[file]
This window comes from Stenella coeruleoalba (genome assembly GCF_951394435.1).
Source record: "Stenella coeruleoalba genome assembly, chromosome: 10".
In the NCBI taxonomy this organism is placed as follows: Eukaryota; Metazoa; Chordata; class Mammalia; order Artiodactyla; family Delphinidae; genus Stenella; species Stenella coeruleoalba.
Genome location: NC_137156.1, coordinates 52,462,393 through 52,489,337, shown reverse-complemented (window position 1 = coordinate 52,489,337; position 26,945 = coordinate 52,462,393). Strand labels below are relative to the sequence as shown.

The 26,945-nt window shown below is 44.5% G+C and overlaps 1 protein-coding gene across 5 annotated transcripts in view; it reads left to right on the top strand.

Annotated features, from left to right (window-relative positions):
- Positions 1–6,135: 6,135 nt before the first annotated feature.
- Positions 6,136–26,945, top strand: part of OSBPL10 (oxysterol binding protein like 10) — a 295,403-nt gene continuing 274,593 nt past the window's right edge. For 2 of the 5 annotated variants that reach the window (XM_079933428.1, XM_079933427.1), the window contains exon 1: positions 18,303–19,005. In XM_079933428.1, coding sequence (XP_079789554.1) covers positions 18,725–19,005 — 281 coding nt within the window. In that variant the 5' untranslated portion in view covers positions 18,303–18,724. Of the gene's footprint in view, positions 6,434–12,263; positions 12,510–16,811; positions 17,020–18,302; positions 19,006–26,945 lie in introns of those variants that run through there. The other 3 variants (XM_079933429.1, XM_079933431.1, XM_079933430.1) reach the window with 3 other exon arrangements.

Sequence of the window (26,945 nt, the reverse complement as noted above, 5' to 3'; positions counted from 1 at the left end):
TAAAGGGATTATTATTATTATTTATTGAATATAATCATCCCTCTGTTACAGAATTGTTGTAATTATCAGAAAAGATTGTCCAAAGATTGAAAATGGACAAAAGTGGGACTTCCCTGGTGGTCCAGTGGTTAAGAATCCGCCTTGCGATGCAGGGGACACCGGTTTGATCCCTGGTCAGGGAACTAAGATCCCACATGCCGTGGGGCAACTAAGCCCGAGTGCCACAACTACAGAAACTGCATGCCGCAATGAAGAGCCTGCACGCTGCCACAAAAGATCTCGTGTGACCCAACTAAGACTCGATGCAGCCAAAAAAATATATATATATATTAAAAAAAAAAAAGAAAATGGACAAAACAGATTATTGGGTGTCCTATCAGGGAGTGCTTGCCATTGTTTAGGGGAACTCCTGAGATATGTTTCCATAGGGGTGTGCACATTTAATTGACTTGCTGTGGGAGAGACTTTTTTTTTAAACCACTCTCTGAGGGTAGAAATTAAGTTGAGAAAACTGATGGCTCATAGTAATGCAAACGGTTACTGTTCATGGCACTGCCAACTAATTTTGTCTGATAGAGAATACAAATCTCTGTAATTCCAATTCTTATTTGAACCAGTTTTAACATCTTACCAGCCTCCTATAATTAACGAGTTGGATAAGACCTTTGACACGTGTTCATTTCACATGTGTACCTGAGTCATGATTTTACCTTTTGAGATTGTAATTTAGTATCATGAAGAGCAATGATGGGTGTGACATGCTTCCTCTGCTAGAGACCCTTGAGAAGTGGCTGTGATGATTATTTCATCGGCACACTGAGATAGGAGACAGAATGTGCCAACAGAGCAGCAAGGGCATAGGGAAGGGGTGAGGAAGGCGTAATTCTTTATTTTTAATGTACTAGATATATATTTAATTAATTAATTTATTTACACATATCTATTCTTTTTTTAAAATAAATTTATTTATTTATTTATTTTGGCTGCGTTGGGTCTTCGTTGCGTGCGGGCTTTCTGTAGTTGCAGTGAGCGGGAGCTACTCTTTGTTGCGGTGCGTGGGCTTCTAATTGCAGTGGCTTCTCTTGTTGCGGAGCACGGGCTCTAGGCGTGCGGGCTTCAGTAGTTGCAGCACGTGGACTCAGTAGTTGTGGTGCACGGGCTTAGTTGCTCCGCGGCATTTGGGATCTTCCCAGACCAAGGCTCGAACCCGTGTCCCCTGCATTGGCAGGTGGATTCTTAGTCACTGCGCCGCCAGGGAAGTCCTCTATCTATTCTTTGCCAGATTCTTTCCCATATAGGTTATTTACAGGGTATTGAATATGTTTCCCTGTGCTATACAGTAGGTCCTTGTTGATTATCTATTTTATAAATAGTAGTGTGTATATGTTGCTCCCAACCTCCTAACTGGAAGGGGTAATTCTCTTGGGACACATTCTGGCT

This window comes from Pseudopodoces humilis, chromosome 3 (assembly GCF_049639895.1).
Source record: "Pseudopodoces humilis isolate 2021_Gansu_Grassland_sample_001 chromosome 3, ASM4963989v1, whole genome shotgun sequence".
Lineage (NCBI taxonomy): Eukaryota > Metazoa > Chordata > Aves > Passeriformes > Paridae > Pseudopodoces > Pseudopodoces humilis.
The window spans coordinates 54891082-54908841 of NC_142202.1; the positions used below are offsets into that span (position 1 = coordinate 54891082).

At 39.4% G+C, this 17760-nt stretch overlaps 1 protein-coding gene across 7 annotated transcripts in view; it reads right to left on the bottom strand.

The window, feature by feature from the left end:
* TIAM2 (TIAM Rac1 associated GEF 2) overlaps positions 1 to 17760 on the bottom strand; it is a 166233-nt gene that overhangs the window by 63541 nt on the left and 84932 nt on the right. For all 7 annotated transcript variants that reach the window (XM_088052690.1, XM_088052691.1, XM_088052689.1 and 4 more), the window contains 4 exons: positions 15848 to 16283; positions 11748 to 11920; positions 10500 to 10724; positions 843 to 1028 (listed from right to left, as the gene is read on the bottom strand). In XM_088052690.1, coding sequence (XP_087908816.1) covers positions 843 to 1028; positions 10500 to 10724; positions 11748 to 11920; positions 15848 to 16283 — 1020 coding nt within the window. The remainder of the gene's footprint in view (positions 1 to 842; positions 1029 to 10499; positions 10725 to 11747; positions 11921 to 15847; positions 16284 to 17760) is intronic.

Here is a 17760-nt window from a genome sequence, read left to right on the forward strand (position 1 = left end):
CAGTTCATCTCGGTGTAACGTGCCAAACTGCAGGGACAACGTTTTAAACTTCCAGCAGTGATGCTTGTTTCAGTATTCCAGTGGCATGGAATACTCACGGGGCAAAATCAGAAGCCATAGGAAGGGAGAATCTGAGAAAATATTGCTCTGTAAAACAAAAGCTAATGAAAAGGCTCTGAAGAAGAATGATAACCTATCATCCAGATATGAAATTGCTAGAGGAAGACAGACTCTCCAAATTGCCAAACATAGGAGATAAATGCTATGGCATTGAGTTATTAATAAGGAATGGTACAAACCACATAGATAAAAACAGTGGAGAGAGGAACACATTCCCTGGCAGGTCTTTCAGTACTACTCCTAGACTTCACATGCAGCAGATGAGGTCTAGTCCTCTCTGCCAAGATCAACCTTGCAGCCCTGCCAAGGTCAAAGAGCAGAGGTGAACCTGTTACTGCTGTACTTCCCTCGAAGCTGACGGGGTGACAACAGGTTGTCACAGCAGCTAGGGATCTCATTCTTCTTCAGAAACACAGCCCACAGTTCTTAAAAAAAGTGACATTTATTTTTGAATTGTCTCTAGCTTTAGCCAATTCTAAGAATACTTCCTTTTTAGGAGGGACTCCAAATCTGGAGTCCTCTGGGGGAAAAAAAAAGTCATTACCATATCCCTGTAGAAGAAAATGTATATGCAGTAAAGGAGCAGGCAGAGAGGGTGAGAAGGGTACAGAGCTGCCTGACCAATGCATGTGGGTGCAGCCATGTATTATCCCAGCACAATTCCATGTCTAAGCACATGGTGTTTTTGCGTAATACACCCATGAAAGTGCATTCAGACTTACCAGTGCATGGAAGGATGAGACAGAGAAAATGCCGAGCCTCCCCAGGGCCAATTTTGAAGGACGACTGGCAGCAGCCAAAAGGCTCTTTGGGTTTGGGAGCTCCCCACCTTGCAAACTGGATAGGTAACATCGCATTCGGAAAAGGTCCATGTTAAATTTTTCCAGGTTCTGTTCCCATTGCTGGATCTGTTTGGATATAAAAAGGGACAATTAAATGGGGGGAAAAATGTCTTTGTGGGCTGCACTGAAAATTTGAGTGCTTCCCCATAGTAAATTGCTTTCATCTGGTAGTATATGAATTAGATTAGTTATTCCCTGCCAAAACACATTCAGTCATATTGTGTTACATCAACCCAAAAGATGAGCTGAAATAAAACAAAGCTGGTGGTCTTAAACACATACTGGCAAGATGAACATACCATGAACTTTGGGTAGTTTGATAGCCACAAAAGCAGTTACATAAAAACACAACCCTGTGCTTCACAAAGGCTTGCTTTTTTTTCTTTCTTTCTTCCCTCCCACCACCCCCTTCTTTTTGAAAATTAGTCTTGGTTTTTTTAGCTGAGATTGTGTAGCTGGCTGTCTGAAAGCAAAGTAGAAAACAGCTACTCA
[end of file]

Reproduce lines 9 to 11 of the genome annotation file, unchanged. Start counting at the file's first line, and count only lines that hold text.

Sequence of the window (26,945 nt, the reverse complement as noted above, 5' to 3'; positions counted from 1 at the left end):
TAAAGGGATTATTATTATTATTTATTGAATATAATCATCCCTCTGTTACAGAATTGTTGTAATTATCAGAAAAGATTGTCCAAAGATTGAAAATGGACAAAAGTGGGACTTCCCTGGTGGTCCAGTGGTTAAGAATCCGCCTTGCGATGCAGGGGACACCGGTTTGATCCCTGGTCAGGGAACTAAGATCCCACATGCCGTGGGGCAACTAAGCCCGAGTGCCACAACTACAGAAACTGCATGCCGCAATGAAGAGCCTGCACGCTGCCACAAAAGATCTCGTGTGACCCAACTAAGACTCGATGCAGCCAAAAAAATATATATATATATTAAAAAAAAAAAAGAAAATGGACAAAACAGATTATTGGGTGTCCTATCAGGGAGTGCTTGCCATTGTTTAGGGGAACTCCTGAGATATGTTTCCATAGGGGTGTGCACATTTAATTGACTTGCTGTGGGAGAGACTTTTTTTTTAAACCACTCTCTGAGGGTAGAAATTAAGTTGAGAAAACTGATGGCTCATAGTAATGCAAACGGTTACTGTTCATGGCACTGCCAACTAATTTTGTCTGATAGAGAATACAAATCTCTGTAATTCCAATTCTTATTTGAACCAGTTTTAACATCTTACCAGCCTCCTATAATTAACGAGTTGGATAAGACCTTTGACACGTGTTCATTTCACATGTGTACCTGAGTCATGATTTTACCTTTTGAGATTGTAATTTAGTATCATGAAGAGCAATGATGGGTGTGACATGCTTCCTCTGCTAGAGACCCTTGAGAAGTGGCTGTGATGATTATTTCATCGGCACACTGAGATAGGAGACAGAATGTGCCAACAGAGCAGCAAGGGCATAGGGAAGGGGTGAGGAAGGCGTAATTCTTTATTTTTAATGTACTAGATATATATTTAATTAATTAATTTATTTACACATATCTATTCTTTTTTTAAAATAAATTTATTTATTTATTTATTTTGGCTGCGTTGGGTCTTCGTTGCGTGCGGGCTTTCTGTAGTTGCAGTGAGCGGGAGCTACTCTTTGTTGCGGTGCGTGGGCTTCTAATTGCAGTGGCTTCTCTTGTTGCGGAGCACGGGCTCTAGGCGTGCGGGCTTCAGTAGTTGCAGCACGTGGACTCAGTAGTTGTGGTGCACGGGCTTAGTTGCTCCGCGGCATTTGGGATCTTCCCAGACCAAGGCTCGAACCCGTGTCCCCTGCATTGGCAGGTGGATTCTTAGTCACTGCGCCGCCAGGGAAGTCCTCTATCTATTCTTTGCCAGATTCTTTCCCATATAGGTTATTTACAGGGTATTGAATATGTTTCCCTGTGCTATACAGTAGGTCCTTGTTGATTATCTATTTTATAAATAGTAGTGTGTATATGTTGCTCCCAACCTCCTAACTGGAAGGGGTAATTCTCTTGGGACACATTCTGGCT

This window comes from Pseudopodoces humilis, chromosome 3 (assembly GCF_049639895.1).